Tuesday 27th September 2022
Raygill House Moor. SE 091 690. 458m.
6 miles. Ascent 1100 ft. +
Now we are into some quality walking in proper hill country.
Instead of the now tedious route over the A66 to Scotch Corner I am approaching by the A65 Skipton road - always nostalgia fro me; memories of hitch hiking to the Lakes in the late fifties and later driving there most weekends from Bradford.. This is a bit longer approach than that previous route but it doesn't seem so.
From Pateley Bridge the roads become narrower as I head up the lush wide valley of Nidderdale. I park in Ramsgill opposite the Yorke Arms, once a highly rated eating pub but now only catering for large parties and weddings and the like, and no longer a conventional pub or hotel.
I set off up a private road leading to the farm at Raygill but I have only gone about fifty yards before I am hailed by a woman down near the main road. I had passed her a few minutes earlier where she was just going into the church from her well appointed Range Rover, perhaps "doing" the flowers. She reminded me of Margot in The Good Life. She turned out to be the farmer's wife at Raygill and told me the road was private . She was mainly concerned that I knew what I was doing and would not be getting lost and she had no objection to me proceeding after I had verified my credentials.
The road was steep with a few hairpin bends but the views back up Nidderdale were superb.
At Raygill I had difficulty getting onto the footpath (not public) marked on the map but eventually I was onto moorland along a gently rising Land Rover track. As indicated on the map this track ended abruptly, tnow marked as a continuing footpath which after a kilometre again terminated on the map. From there I would have to beeline and climb moorland steeply across virgin heather to the trig. That path at the end of the Land Rover track was marked by a substantial cairn which would certainly be a welcome marker for anybody approaching from the other direction. Especially so because the footpath was almost invisible and I lost it for a couple of hundred yards and ended up flailing about in deep heather.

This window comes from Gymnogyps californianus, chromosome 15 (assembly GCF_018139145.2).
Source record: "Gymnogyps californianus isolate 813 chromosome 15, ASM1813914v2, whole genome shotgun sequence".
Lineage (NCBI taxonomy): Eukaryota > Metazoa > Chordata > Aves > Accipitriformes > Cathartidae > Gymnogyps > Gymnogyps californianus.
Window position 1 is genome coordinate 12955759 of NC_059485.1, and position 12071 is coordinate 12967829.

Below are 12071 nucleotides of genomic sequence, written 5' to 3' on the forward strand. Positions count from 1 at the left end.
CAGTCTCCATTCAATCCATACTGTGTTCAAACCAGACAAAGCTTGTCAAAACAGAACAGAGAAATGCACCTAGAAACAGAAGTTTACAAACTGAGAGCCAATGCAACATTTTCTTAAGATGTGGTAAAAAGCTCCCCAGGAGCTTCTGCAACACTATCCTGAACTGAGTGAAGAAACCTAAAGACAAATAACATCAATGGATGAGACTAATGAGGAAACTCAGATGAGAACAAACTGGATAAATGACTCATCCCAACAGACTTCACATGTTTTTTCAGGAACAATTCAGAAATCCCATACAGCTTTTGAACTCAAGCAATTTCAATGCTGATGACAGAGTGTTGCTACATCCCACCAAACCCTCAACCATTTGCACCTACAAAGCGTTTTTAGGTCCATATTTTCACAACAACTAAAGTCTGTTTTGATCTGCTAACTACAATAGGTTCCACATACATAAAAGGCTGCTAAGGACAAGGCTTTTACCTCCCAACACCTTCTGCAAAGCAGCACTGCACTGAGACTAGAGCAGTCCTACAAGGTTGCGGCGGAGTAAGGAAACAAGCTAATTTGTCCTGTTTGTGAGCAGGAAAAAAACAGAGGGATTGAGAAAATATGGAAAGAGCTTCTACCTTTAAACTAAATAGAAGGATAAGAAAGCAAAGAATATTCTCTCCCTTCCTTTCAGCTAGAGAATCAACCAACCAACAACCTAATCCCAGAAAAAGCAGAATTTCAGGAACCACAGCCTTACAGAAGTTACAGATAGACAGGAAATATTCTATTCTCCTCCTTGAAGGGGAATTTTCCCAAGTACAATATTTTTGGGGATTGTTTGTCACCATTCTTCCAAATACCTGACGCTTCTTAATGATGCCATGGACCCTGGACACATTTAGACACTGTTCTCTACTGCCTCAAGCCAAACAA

The one and a half kilometres continuation from the path end up to the trig was arduous and time consuming. At last the trig was visible standing in lonely isolation in the middle of a huge expanse of moorland, the only object sticking up above the level of the heather.
I headed north to pick up another Land Rover track after visiting the curious collection of large bouldery stones: Ray Gill House Wig Stones. They may be of interest to bouldering aficionados - see this website: "Unknown Stones, Wild Bouldering in Yorkshire"
A stop for coffee and a munch and then a walk back on the good track to Ramsgill completed a good walk in magnificent surroundings.
I had researched one other trig a short hop from the road only a couple of miles away. Trigpointing UK informed me of ascents up a private track to lead through a disused quarry and then a couple more fields. I had assumed this would be the most practical route. Parking at the road junction where the track lead off was fortuitous on this narrow country lane. Up the track I went leading through a field opening to a rusty old iron gate leading into the disused quarry, This gate was propped up by three huge stones. The gate had various metal stakes protruding threatening impalement and it was also leaning awkwardly. I tried to climb over but failed. I wandered up the wall side and found no other weak point. Back at the gate I heaved one of the stones away and managed to open the gate enough to squeeze through - there's always a way? I trekked across the quarry only to find the only exit was over a low wall with a low non-barbed fence, easy enough to stride over but with an eight foot drop into the field below. The thought of injuring myself and having to call out the boys for help and trying to explain that I was two fields and a quarry into private land, and they would probably need to identify the farmer and gain permission, was a sobering thought and I retreated, replacing the moved stone at the gate. That possibility definitely needs bearing in mind when on private land. Extra care and caution is advisable.
I now looked carefully at the map. I saw that the trig is actually on access land and a short drive up the road identified a gate leading onto that land with an easy walk up to the trig! It was now too late and I will have to leave that for next time but with the research done it will only be a short diversion.
|The Yorke Arms, Ramsgill|
|Looking down to Ramsgill church|
|My trig is up there somewhere|
|Land Rover track, easy going until...|
|...its termination at this cairn|
|And some time later after a lot of heather thrashing. Ah! But that is what I came for?|
|Ray Gill house Wig Stones (perhaps they look like the wigs of old?)|
|Clockwise from Ramsgill|
|The second trig. Route from Trig Pointing UK in blue. My researched route for next time in red|
|That trig in geographical context|